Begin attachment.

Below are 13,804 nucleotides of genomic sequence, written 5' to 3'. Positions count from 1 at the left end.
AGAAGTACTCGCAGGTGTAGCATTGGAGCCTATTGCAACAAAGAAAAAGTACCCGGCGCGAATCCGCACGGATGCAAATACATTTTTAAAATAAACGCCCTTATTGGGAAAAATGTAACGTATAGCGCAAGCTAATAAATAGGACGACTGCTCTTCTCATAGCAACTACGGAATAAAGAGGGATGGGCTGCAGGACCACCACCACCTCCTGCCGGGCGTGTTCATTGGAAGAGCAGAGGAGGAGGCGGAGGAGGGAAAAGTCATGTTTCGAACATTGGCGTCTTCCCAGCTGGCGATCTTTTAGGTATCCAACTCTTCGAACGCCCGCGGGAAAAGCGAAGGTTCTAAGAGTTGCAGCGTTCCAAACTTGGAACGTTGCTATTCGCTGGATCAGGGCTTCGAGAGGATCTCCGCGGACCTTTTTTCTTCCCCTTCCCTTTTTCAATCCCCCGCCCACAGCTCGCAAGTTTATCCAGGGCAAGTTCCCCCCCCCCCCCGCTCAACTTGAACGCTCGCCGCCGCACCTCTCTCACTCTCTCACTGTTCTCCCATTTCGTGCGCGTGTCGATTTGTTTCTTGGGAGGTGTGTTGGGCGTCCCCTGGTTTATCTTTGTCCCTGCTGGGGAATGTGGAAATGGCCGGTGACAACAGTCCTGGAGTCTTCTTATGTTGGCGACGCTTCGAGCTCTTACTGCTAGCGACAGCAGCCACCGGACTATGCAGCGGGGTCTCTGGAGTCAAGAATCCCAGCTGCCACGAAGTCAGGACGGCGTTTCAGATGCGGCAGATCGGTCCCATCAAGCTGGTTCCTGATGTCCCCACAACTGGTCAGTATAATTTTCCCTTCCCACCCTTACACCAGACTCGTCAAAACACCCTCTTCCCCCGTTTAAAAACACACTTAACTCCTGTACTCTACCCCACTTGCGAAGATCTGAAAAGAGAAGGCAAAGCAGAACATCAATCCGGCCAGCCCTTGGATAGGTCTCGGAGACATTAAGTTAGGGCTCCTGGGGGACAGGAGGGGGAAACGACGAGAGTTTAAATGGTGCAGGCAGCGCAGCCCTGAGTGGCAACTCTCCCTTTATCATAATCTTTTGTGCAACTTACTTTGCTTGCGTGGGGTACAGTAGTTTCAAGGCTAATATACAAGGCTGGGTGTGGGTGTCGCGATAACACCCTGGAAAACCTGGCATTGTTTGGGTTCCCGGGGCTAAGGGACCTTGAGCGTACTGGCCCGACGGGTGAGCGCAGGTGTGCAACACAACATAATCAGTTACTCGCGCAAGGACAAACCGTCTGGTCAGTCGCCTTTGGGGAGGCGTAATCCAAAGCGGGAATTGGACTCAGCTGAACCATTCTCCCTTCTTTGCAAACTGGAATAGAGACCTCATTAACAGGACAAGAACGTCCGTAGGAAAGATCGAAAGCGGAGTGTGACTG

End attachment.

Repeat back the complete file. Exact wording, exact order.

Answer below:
Below are 13,804 nucleotides of genomic sequence, written 5' to 3'. Positions count from 1 at the left end.
AGAAGTACTCGCAGGTGTAGCATTGGAGCCTATTGCAACAAAGAAAAAGTACCCGGCGCGAATCCGCACGGATGCAAATACATTTTTAAAATAAACGCCCTTATTGGGAAAAATGTAACGTATAGCGCAAGCTAATAAATAGGACGACTGCTCTTCTCATAGCAACTACGGAATAAAGAGGGATGGGCTGCAGGACCACCACCACCTCCTGCCGGGCGTGTTCATTGGAAGAGCAGAGGAGGAGGCGGAGGAGGGAAAAGTCATGTTTCGAACATTGGCGTCTTCCCAGCTGGCGATCTTTTAGGTATCCAACTCTTCGAACGCCCGCGGGAAAAGCGAAGGTTCTAAGAGTTGCAGCGTTCCAAACTTGGAACGTTGCTATTCGCTGGATCAGGGCTTCGAGAGGATCTCCGCGGACCTTTTTTCTTCCCCTTCCCTTTTTCAATCCCCCGCCCACAGCTCGCAAGTTTATCCAGGGCAAGTTCCCCCCCCCCCCCGCTCAACTTGAACGCTCGCCGCCGCACCTCTCTCACTCTCTCACTGTTCTCCCATTTCGTGCGCGTGTCGATTTGTTTCTTGGGAGGTGTGTTGGGCGTCCCCTGGTTTATCTTTGTCCCTGCTGGGGAATGTGGAAATGGCCGGTGACAACAGTCCTGGAGTCTTCTTATGTTGGCGACGCTTCGAGCTCTTACTGCTAGCGACAGCAGCCACCGGACTATGCAGCGGGGTCTCTGGAGTCAAGAATCCCAGCTGCCACGAAGTCAGGACGGCGTTTCAGATGCGGCAGATCGGTCCCATCAAGCTGGTTCCTGATGTCCCCACAACTGGTCAGTATAATTTTCCCTTCCCACCCTTACACCAGACTCGTCAAAACACCCTCTTCCCCCGTTTAAAAACACACTTAACTCCTGTACTCTACCCCACTTGCGAAGATCTGAAAAGAGAAGGCAAAGCAGAACATCAATCCGGCCAGCCCTTGGATAGGTCTCGGAGACATTAAGTTAGGGCTCCTGGGGGACAGGAGGGGGAAACGACGAGAGTTTAAATGGTGCAGGCAGCGCAGCCCTGAGTGGCAACTCTCCCTTTATCATAATCTTTTGTGCAACTTACTTTGCTTGCGTGGGGTACAGTAGTTTCAAGGCTAATATACAAGGCTGGGTGTGGGTGTCGCGATAACACCCTGGAAAACCTGGCATTGTTTGGGTTCCCGGGGCTAAGGGACCTTGAGCGTACTGGCCCGACGGGTGAGCGCAGGTGTGCAACACAACATAATCAGTTACTCGCGCAAGGACAAACCGTCTGGTCAGTCGCCTTTGGGGAGGCGTAATCCAAAGCGGGAATTGGACTCAGCTGAACCATTCTCCCTTCTTTGCAAACTGGAATAGAGACCTCATTAACAGGACAAGAACGTCCGTAGGAAAGATCGAAAGCGGAGTGTGACTG